Upgrading hosts with no shared storage is a bit more trouble but still totally doable without having to manually SCP VM files between hosts. The key is using 2 vCenter instances in which vCSA works great as a second for this purpose. Simply transfer your host ownership between vCenter instances. As long as both hosts are “owned” by the same vCenter instance, any changes to inventory will be recognized and committed. Any VMs reported as orphaned should also be resolved this way. You can transfer vCenter ownership back and forth any number of times without negatively impacting your ESXi hosts.  Just keep all hosts on one or the other! The screenshot below shows 2 hosts owned by the Windows vCenter (left) and the vCSA on the right showing those same hosts disconnected. No VMs were negatively impacted doing this.

The reason this is necessary is because VM migrations are controlled and handled by vCenter, cold migrations included which is all you’ll be able to do here. Power off all VMs, migrate all VMs off one host, fire up vCenter on the other host, transfer host ownership, move the final vCenter VM off then upgrade that host. Not elegant but it will work and hopefully save some pain.

vSphere Clients

The beloved vSphere Client is now deprecated in this release and comes with a heavy push towards exclusive use of the Flash-based web client. My advice, start getting very familiar with the web client as this is where the future is heading, like it or not. Any new features enabled in vCenter 5.5 will only be accessible via the web client.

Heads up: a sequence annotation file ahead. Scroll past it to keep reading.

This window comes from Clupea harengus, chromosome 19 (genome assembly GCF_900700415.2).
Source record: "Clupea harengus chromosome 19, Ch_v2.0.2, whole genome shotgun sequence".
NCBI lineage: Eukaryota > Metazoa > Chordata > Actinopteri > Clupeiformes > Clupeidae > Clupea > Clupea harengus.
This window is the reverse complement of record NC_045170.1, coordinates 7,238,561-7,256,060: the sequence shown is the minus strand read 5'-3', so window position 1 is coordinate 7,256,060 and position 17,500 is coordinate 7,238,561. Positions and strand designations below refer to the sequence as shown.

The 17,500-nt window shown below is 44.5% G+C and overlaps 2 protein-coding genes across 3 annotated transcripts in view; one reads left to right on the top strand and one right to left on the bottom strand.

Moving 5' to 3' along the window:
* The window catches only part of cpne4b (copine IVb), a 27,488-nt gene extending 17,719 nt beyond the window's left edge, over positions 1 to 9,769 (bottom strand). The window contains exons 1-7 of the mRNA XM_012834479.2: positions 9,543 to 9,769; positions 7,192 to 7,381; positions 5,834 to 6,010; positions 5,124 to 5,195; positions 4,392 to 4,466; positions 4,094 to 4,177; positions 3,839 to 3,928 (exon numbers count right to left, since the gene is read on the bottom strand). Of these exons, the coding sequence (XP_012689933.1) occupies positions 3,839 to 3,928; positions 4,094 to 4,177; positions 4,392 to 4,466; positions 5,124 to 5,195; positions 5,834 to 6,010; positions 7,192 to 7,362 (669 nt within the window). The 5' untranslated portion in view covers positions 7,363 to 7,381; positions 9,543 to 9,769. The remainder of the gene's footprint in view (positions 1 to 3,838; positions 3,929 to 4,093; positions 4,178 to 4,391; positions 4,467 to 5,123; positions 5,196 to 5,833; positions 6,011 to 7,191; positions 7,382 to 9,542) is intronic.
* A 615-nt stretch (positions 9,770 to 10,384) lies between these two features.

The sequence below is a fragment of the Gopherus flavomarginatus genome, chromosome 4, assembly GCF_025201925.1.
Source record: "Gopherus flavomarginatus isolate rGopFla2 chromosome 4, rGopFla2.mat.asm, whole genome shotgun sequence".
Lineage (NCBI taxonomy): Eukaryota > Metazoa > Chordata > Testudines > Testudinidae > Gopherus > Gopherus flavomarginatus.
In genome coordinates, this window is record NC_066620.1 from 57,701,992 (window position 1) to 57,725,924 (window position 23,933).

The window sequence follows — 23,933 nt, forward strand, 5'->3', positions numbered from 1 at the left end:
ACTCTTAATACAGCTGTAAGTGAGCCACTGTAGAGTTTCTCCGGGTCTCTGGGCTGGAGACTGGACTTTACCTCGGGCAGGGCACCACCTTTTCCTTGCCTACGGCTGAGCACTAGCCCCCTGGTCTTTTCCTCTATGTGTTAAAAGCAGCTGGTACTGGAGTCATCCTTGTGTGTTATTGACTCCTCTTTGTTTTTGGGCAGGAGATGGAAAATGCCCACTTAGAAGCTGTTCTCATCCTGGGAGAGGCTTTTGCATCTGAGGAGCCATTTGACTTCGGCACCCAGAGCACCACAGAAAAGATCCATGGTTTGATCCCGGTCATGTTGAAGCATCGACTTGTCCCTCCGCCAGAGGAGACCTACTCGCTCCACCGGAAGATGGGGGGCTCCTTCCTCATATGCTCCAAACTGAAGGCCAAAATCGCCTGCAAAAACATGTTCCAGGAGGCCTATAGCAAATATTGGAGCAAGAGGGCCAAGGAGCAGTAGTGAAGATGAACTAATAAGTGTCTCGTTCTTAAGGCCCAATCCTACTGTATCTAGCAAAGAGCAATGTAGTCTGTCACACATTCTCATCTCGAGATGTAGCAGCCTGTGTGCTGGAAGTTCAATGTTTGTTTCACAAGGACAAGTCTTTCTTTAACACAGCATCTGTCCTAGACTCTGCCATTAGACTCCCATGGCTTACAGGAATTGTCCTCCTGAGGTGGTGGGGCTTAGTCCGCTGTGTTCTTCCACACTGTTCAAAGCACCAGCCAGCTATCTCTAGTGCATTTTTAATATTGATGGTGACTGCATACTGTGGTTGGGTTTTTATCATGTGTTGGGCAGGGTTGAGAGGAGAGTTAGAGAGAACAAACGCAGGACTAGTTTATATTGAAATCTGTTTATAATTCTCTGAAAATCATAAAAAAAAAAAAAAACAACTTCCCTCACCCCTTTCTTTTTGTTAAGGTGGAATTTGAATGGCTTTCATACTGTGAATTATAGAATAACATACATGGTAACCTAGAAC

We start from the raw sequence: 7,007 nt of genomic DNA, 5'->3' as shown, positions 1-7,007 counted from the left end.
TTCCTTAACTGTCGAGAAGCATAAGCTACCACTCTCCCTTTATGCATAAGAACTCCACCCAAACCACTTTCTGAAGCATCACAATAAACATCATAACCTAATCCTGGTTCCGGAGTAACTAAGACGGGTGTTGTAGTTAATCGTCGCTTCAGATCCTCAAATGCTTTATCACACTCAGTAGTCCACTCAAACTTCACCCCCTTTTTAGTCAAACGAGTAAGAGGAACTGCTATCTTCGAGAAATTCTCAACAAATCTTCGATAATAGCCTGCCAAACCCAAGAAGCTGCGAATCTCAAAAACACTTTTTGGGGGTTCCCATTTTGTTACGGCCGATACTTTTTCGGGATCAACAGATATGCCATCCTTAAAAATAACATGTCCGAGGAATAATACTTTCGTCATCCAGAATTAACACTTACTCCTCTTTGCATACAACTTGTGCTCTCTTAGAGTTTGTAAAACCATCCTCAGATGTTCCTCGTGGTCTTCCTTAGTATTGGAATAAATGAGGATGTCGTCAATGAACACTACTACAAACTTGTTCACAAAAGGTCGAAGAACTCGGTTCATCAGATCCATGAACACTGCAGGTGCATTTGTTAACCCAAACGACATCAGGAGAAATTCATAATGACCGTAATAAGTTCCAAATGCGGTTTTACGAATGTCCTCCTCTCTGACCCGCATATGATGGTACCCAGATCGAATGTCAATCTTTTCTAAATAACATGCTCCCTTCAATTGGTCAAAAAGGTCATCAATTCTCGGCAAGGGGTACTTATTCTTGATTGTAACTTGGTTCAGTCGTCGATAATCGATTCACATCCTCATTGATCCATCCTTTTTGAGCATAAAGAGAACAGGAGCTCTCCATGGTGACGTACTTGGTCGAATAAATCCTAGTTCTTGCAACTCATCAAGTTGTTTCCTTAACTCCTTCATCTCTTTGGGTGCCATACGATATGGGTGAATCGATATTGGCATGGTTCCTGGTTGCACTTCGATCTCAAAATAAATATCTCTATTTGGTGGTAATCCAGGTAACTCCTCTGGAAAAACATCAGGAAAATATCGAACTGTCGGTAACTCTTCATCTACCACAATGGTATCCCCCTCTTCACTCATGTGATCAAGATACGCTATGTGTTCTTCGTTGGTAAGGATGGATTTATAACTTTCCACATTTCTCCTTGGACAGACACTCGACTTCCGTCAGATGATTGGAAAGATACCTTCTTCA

Here you can see this clearly called out on the, now, deprecated vSphere Client login page:

WARNING – A special mention needs to be made about virtual hardware version 10. If you upgrade your VMs to the latest hardware version, you will LOSE the ability to edit their settings in the vSphere Client. Yep, one step closer to complete obsolesce. If you’re not yet ready to give up using the vSphere Client, you may want to hold off upgrading the virtual hardware for a bit.

vSphere Web Client

The web client is not terribly different from the fat client but its layout and operational methods will take some getting used to. Everything you need is in there, it may just take a minute to find it. The recent tasks pane is also off to the right now, which I really like.


The familiar Hosts and Clusters view:

Some things just plain look different, most notably the vSwitch configuration. Also the configuration items you’ve grown used to being in certain property menus are now spread out and stored in different places. Again, not bad just…different.

I also see no Solutions and Applications section in the web client, only vApps. So things like the Dell Equallogic Virtual Storage Manager would have to be accessed via the old vSphere Client.

Client Integration Plugin